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Not All Home Improvement Projects Yield Returns, Appraisal Institute President Warns Homeowners

May 9, 2010 08:00 AM

CHICAGO (May 10, 2010) – Homeowners looking to upgrade or sell their home this spring should realize that not all remodeling and renovation projects will yield a full return on their investment, the president of the Appraisal Institute said today. The Appraisal Institute is the nation’s largest organization of real estate appraisers.

“When it comes to home improvement projects, especially in today’s economy, not every renovation or remodeling effort will pay off when the owner sells their home,” said Appraisal Institute President Leslie Sellers, MAI, SRA. “Consumers need to be aware that cost does not necessarily equal value.”

For consumers looking to upgrade and possibly sell their houses this spring, Sellers has put together a quick list of advice that real estate appraisers often share with homeowners.

Here are “Leslie Sellers’ Tips for Home Sellers”:

  • Emphasize the essentials over the extras by investing in basic upgrades, such as fresh paint (use neutral colors) and new fixtures.
  • Know that curb appeal is vital; exterior projects can sometimes provide a greater return on investment than interior projects.
  • Avoid over-improvement by sticking to whats proportional in your neighborhood.
  • Consider adding a bathroom, bedroom or renovating the kitchen, which are appealing features for home buyers.
  • Projects that add square footage to bring a house up to – but not significantly beyond – community norms typically yield good returns.
Sellers also recommends that homeowners who are serious about knowing their home’s value hire a professional real estate appraiser. Appraisers can help by providing honest, ethical valuation advice regarding which renovation projects will yield the greatest return on investment.

“Smart financial choices start by knowing what’s standard in a community and how to improve a home so that the homeowner can maximize return on investment while limiting liabilities,” Sellers said. “Getting accurate knowledge of how different improvements can impact the value of your property is where hiring a professional real estate appraiser with local market knowledge can help determine which home renovations make the most dollars and sense.”

Appraisers provide unbiased, data-supported opinions of value that are governed by a federally-mandated professional code of practice. An appraiser can help a homeowner consider different renovation options by conducting a feasibility study, in which the appraiser will analyze the homeowner’s property, weigh the cost of rehabilitation and provide an estimate of the propertys value both before and after the improvement.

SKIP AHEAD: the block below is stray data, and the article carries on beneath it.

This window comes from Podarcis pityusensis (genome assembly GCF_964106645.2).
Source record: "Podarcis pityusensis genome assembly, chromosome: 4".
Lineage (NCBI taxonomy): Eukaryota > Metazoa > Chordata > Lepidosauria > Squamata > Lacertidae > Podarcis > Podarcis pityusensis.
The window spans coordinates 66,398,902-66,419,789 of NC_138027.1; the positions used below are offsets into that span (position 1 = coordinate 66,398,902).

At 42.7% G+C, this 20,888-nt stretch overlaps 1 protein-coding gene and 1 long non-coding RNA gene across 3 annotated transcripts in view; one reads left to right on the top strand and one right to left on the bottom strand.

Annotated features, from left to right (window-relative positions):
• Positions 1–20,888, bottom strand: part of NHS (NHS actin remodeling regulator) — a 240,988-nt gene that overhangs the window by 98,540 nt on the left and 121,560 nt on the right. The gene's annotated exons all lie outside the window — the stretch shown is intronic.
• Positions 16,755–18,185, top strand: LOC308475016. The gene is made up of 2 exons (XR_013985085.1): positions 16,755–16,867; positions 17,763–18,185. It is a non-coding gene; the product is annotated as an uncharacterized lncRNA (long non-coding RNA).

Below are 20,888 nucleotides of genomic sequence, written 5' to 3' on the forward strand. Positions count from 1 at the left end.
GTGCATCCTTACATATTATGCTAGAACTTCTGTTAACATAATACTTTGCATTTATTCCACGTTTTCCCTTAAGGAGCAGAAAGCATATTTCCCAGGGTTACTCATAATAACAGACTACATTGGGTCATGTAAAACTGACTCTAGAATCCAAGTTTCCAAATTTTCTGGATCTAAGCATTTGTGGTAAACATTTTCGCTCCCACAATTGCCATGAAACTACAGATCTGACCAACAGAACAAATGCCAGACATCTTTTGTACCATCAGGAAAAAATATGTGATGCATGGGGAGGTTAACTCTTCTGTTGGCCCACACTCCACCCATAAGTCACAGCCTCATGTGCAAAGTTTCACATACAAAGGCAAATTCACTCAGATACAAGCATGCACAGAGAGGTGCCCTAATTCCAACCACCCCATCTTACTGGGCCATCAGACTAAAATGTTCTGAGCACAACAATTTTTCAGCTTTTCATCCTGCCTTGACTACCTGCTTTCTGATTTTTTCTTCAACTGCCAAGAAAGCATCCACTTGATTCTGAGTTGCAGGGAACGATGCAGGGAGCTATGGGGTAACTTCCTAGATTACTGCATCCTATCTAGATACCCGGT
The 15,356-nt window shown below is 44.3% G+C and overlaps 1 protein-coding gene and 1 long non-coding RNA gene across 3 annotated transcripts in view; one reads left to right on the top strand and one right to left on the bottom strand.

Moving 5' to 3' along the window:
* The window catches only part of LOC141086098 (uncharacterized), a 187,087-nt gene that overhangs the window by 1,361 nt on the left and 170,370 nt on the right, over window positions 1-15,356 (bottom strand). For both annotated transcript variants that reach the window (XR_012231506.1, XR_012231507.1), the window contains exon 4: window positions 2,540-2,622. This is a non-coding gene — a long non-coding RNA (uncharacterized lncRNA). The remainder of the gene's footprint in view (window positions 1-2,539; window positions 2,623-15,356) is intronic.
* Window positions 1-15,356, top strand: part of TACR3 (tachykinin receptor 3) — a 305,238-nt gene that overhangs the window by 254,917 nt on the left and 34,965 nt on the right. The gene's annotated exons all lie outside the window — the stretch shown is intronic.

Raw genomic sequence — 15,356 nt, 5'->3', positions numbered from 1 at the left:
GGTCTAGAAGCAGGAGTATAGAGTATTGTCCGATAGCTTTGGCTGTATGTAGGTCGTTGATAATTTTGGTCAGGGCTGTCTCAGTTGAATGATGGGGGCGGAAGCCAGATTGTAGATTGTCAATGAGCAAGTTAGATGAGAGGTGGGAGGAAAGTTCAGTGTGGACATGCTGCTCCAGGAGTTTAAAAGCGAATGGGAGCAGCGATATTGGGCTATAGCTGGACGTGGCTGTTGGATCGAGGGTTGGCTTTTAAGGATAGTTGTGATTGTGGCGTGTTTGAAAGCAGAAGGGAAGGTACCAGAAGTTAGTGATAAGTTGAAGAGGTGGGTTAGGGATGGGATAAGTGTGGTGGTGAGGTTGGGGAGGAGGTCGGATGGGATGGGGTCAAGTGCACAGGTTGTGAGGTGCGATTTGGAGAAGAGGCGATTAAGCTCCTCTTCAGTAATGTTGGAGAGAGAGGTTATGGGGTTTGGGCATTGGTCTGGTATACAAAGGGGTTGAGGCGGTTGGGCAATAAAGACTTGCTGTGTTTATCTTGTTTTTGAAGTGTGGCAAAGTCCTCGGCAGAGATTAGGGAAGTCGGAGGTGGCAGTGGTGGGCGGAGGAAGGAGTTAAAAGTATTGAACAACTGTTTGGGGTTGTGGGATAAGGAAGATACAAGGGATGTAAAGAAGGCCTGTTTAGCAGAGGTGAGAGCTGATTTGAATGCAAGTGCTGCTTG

To locate a professional appraiser in your area, visit www.appraisalinstitute.org/findappraiser. For more consumer advice on remodeling and renovating your home, download this helpful brochure from the Appraisal Institute www.appraisalinstitute.org/findappraiser/brochures/Rmdlng_n_Rhab.aspx.

The Appraisal Institute is a global membership association of professional real estate appraisers, with more than 25,000 members and 91 chapters throughout the world. Its mission is to advance professionalism and ethics, global standards, methodologies, and practices through the professional development of property economics worldwide. Organized in 1932, the Appraisal Institute advocates equal opportunity and nondiscrimination in the appraisal profession and conducts its activities in accordance with applicable federal, state and local laws. Members of the Appraisal Institute benefit from an array of professional education and advocacy programs, and may hold the prestigious MAI, SRPA and SRA designations. For more information regarding the Appraisal Institute, please visit www.appraisalinstitute.org.
 

 

 

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The Appraisal Institute is a global membership association of professional real estate appraisers, with more than 25,000 members and 91 chapters throughout the world. Its mission is to advance professionalism and ethics, global standards, methodologies, and practices through the professional development of property economics worldwide. Organized in 1932, the Appraisal Institute advocates equal opportunity and nondiscrimination in the appraisal profession and conducts its activities in accordance with applicable federal, state and local laws. Members of the Appraisal Institute benefit from an array of professional education and advocacy programs, and may hold the prestigious MAI, SRPA and SRA designations. For more information regarding the Appraisal Institute, please visit www.appraisalinstitute.org.

 

 

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